BY FR. JAMES MARTIN, S.J. | March 30, 2018
In my work with LGBT people, I have been both alarmed and appalled by the stories I’ve heard from them about their treatment by their churches—Catholic and otherwise. An autistic gay man recently told me how his local pastor had refused to give him Communion. The man was not sexually active but had simply come out to his family and friends. As a result, the priest told him that he could not present himself for Communion line but, if he wanted he could receive “privately” in the pastor’s office.
“The Church is the cross on which Christ is crucified today,” wrote the 20th-century theologian Romano Guardini, and I think this is some of what he meant.
Of course, the Church is also the source of infinite grace for people—and for myself. But it is imperfect—those in it and those who lead it can sin. Thus, it can be a source of crucifixion for people.So how do we break forth and claim our places in the church? And how do we help to build a church that is more welcoming? First, by realizing that all of us baptized Christians are part of the church. Be rooted in the sacramental grace of your baptism, your membership in the church. Let no one tell you that you are not a “true Catholic” or a “true Christian.” And resist anyone who tries to label others as “bad Catholics” or “bad Christians.” Second, by remembering that we all have a right to participate and make our voices known. The Second Vatican Council, in its document Lumen Gentium, said, in fact, that lay people are sometimes “duty-bound” to express their opinions. Third, by remembering that in the midst of sin there is grace; in the midst of inertia there is progress, and in the midst of death there is new life.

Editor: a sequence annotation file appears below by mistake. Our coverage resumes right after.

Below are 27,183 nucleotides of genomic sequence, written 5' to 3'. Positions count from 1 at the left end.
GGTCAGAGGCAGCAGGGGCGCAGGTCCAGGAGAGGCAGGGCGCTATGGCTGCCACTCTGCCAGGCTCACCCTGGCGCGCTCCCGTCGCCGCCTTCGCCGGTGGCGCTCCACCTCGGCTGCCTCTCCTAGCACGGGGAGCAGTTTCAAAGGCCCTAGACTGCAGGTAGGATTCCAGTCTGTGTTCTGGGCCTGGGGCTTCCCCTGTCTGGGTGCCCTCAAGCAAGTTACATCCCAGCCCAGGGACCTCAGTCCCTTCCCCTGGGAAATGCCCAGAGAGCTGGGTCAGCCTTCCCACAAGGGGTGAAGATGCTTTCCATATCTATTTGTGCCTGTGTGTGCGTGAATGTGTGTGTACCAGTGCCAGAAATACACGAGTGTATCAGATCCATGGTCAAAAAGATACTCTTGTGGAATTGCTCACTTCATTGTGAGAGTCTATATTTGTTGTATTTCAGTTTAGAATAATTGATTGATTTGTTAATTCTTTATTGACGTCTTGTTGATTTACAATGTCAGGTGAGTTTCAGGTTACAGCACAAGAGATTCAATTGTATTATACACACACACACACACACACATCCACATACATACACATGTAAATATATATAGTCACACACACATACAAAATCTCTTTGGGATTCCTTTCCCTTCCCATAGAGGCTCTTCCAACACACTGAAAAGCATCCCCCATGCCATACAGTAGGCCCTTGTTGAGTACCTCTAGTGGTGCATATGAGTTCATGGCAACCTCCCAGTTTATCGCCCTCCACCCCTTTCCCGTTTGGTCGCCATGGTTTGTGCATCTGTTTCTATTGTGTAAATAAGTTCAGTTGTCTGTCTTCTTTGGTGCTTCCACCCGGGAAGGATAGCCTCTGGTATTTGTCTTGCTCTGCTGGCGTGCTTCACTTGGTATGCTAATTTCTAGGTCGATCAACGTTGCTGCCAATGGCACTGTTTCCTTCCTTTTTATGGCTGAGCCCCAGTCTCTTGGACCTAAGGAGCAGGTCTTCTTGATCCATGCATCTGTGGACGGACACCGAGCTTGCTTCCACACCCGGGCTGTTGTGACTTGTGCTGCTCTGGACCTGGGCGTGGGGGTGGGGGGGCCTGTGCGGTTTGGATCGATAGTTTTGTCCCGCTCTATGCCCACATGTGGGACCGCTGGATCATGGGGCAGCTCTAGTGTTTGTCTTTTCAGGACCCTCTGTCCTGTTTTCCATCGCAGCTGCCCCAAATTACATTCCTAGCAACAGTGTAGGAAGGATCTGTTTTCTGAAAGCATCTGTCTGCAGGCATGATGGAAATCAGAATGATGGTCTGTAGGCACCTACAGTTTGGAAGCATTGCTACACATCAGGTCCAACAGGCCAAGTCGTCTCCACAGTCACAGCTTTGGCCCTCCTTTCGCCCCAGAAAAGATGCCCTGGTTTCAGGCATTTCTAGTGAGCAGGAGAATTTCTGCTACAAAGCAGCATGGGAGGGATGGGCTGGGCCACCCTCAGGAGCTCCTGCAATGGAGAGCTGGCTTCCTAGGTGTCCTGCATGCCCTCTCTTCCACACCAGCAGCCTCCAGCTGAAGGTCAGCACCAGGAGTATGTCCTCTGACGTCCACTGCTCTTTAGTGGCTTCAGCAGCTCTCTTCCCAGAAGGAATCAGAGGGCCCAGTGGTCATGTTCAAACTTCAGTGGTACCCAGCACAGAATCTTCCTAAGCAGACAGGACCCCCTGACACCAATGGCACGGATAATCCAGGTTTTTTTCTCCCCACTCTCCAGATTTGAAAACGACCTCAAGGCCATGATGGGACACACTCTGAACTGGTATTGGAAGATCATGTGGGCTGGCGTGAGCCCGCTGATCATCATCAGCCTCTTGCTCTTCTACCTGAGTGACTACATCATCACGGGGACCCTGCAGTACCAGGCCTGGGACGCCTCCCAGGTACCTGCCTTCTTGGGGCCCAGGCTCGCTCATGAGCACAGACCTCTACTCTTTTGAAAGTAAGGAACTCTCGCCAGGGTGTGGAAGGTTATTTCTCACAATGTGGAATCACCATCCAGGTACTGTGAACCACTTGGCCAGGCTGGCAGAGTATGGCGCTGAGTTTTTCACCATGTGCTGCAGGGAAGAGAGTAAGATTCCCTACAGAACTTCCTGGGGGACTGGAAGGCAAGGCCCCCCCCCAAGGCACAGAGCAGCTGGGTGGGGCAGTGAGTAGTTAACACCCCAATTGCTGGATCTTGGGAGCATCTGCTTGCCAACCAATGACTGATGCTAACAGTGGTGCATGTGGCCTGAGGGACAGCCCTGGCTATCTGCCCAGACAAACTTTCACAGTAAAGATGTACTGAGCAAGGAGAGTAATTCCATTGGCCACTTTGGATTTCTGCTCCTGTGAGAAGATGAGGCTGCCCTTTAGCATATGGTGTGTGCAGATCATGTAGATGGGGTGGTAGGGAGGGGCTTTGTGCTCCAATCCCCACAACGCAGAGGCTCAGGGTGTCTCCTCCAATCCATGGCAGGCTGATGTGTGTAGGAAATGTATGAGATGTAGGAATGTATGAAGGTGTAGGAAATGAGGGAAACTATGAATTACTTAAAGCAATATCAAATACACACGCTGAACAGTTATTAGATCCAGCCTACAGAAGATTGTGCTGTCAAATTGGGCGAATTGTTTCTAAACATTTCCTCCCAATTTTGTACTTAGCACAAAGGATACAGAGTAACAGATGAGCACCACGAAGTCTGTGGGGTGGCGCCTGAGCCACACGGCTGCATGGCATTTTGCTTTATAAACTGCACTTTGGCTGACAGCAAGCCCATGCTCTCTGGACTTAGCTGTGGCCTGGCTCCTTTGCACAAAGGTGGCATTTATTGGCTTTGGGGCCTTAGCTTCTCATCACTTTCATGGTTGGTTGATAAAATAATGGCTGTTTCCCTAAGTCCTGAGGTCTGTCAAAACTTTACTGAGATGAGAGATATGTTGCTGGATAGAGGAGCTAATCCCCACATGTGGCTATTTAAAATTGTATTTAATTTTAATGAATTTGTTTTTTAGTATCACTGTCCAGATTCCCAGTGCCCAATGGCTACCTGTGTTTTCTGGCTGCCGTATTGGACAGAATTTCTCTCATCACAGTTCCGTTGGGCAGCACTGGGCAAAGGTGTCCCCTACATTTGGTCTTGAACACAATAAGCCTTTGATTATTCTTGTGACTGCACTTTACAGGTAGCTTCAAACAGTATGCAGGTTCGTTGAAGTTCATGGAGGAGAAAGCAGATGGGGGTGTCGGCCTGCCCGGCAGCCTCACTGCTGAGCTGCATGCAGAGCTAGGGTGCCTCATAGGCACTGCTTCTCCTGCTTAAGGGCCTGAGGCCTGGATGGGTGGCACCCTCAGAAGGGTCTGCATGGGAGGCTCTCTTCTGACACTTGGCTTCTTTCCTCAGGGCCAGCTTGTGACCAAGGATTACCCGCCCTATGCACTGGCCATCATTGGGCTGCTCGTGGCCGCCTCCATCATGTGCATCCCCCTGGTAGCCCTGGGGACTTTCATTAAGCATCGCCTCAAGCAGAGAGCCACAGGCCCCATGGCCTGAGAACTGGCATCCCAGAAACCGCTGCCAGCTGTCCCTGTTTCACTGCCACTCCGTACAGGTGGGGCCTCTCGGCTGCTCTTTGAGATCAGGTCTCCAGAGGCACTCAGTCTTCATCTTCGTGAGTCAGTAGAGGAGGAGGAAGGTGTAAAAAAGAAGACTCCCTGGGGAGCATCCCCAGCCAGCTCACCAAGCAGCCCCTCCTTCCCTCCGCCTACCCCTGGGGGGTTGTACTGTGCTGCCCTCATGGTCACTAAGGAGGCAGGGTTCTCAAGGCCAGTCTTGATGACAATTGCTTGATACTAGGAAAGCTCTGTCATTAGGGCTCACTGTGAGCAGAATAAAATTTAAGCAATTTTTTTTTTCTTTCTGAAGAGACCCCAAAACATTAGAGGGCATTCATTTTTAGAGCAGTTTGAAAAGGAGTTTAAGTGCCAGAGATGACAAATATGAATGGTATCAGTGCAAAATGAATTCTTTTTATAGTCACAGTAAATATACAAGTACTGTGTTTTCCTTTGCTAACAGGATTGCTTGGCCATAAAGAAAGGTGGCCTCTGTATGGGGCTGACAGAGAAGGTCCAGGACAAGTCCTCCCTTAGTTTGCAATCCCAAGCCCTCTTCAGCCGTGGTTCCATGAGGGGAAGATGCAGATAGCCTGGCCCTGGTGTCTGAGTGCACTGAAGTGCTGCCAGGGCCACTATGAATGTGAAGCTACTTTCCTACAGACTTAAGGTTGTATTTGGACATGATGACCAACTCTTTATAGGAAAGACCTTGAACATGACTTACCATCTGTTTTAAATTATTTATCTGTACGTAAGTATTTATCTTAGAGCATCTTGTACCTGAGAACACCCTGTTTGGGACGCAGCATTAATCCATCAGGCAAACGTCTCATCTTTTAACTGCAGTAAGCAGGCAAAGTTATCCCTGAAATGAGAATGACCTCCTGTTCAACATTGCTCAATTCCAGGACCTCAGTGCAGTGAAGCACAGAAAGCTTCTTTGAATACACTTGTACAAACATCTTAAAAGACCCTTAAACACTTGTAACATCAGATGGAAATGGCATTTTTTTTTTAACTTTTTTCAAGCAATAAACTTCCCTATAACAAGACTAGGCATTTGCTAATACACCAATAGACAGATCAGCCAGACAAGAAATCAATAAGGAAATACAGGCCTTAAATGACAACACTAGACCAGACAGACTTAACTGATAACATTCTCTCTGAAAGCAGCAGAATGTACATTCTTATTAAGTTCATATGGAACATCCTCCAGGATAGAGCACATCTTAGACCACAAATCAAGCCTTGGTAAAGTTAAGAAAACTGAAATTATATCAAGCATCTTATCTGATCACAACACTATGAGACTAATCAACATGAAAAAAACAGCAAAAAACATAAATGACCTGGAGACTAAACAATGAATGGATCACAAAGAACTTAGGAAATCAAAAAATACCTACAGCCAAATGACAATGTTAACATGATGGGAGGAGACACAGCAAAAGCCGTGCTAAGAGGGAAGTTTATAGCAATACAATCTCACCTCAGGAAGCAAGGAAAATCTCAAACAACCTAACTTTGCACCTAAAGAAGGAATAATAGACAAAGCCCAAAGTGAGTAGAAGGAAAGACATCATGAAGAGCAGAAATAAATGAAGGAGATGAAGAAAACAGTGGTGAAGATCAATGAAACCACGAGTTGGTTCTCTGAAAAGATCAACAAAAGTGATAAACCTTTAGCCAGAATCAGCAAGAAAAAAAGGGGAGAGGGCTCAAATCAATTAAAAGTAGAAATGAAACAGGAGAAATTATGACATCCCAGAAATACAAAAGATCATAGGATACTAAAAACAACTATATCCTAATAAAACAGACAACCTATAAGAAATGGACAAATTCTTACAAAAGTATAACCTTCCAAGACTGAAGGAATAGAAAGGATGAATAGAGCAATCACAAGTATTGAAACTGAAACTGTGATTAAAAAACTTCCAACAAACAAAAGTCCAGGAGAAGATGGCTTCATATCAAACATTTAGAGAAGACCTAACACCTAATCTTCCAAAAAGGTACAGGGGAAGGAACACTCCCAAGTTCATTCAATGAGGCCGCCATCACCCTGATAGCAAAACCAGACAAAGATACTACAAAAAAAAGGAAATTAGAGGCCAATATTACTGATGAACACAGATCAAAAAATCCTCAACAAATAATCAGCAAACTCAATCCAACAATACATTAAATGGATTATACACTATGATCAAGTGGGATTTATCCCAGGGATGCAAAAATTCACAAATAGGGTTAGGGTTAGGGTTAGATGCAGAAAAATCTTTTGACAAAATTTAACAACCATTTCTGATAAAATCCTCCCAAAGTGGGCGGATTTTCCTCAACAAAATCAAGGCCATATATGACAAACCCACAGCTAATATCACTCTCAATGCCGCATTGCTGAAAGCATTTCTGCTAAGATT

Sometimes, though, we have to fight to see it all.